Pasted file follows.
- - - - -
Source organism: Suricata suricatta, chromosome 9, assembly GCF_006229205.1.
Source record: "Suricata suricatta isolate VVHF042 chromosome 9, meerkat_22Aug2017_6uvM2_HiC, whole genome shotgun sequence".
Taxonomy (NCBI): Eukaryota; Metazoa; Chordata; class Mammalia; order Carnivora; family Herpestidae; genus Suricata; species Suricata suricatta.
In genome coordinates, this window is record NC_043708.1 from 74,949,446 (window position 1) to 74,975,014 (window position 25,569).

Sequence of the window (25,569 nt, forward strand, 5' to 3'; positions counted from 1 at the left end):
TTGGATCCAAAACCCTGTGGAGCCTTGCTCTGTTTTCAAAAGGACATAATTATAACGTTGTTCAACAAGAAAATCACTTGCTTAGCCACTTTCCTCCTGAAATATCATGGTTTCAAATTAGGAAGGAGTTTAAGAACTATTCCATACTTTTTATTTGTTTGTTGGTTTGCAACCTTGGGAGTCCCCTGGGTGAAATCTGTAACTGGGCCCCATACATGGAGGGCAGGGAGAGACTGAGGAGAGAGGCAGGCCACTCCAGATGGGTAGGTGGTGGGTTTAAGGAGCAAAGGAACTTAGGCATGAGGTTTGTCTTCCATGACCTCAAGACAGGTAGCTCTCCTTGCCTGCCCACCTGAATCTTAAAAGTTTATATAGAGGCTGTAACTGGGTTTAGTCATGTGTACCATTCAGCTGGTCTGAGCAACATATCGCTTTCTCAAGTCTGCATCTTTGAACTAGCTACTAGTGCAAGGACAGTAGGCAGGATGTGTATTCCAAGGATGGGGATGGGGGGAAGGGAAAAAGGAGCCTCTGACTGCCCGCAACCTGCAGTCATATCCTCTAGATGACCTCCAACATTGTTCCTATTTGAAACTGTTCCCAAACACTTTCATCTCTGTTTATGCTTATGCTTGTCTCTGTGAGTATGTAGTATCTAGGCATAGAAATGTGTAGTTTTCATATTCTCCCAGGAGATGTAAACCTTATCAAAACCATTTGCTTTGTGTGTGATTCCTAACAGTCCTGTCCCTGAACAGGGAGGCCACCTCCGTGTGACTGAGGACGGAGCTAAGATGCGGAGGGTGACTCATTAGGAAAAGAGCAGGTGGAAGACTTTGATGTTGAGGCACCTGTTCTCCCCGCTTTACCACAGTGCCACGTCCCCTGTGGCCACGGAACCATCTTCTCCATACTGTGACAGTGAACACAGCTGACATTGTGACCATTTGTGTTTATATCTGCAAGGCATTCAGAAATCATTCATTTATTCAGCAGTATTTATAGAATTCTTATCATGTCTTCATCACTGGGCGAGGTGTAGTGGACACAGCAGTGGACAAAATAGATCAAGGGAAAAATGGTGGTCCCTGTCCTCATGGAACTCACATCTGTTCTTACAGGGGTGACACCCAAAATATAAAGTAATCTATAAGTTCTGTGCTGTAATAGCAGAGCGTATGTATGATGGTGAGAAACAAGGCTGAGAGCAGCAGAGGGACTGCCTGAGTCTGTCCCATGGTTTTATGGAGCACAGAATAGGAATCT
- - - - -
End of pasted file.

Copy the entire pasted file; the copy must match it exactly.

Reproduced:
Source organism: Suricata suricatta, chromosome 9, assembly GCF_006229205.1.
Source record: "Suricata suricatta isolate VVHF042 chromosome 9, meerkat_22Aug2017_6uvM2_HiC, whole genome shotgun sequence".
Taxonomy (NCBI): Eukaryota; Metazoa; Chordata; class Mammalia; order Carnivora; family Herpestidae; genus Suricata; species Suricata suricatta.
In genome coordinates, this window is record NC_043708.1 from 74,949,446 (window position 1) to 74,975,014 (window position 25,569).

Sequence of the window (25,569 nt, forward strand, 5' to 3'; positions counted from 1 at the left end):
TTGGATCCAAAACCCTGTGGAGCCTTGCTCTGTTTTCAAAAGGACATAATTATAACGTTGTTCAACAAGAAAATCACTTGCTTAGCCACTTTCCTCCTGAAATATCATGGTTTCAAATTAGGAAGGAGTTTAAGAACTATTCCATACTTTTTATTTGTTTGTTGGTTTGCAACCTTGGGAGTCCCCTGGGTGAAATCTGTAACTGGGCCCCATACATGGAGGGCAGGGAGAGACTGAGGAGAGAGGCAGGCCACTCCAGATGGGTAGGTGGTGGGTTTAAGGAGCAAAGGAACTTAGGCATGAGGTTTGTCTTCCATGACCTCAAGACAGGTAGCTCTCCTTGCCTGCCCACCTGAATCTTAAAAGTTTATATAGAGGCTGTAACTGGGTTTAGTCATGTGTACCATTCAGCTGGTCTGAGCAACATATCGCTTTCTCAAGTCTGCATCTTTGAACTAGCTACTAGTGCAAGGACAGTAGGCAGGATGTGTATTCCAAGGATGGGGATGGGGGGAAGGGAAAAAGGAGCCTCTGACTGCCCGCAACCTGCAGTCATATCCTCTAGATGACCTCCAACATTGTTCCTATTTGAAACTGTTCCCAAACACTTTCATCTCTGTTTATGCTTATGCTTGTCTCTGTGAGTATGTAGTATCTAGGCATAGAAATGTGTAGTTTTCATATTCTCCCAGGAGATGTAAACCTTATCAAAACCATTTGCTTTGTGTGTGATTCCTAACAGTCCTGTCCCTGAACAGGGAGGCCACCTCCGTGTGACTGAGGACGGAGCTAAGATGCGGAGGGTGACTCATTAGGAAAAGAGCAGGTGGAAGACTTTGATGTTGAGGCACCTGTTCTCCCCGCTTTACCACAGTGCCACGTCCCCTGTGGCCACGGAACCATCTTCTCCATACTGTGACAGTGAACACAGCTGACATTGTGACCATTTGTGTTTATATCTGCAAGGCATTCAGAAATCATTCATTTATTCAGCAGTATTTATAGAATTCTTATCATGTCTTCATCACTGGGCGAGGTGTAGTGGACACAGCAGTGGACAAAATAGATCAAGGGAAAAATGGTGGTCCCTGTCCTCATGGAACTCACATCTGTTCTTACAGGGGTGACACCCAAAATATAAAGTAATCTATAAGTTCTGTGCTGTAATAGCAGAGCGTATGTATGATGGTGAGAAACAAGGCTGAGAGCAGCAGAGGGACTGCCTGAGTCTGTCCCATGGTTTTATGGAGCACAGAATAGGAATCT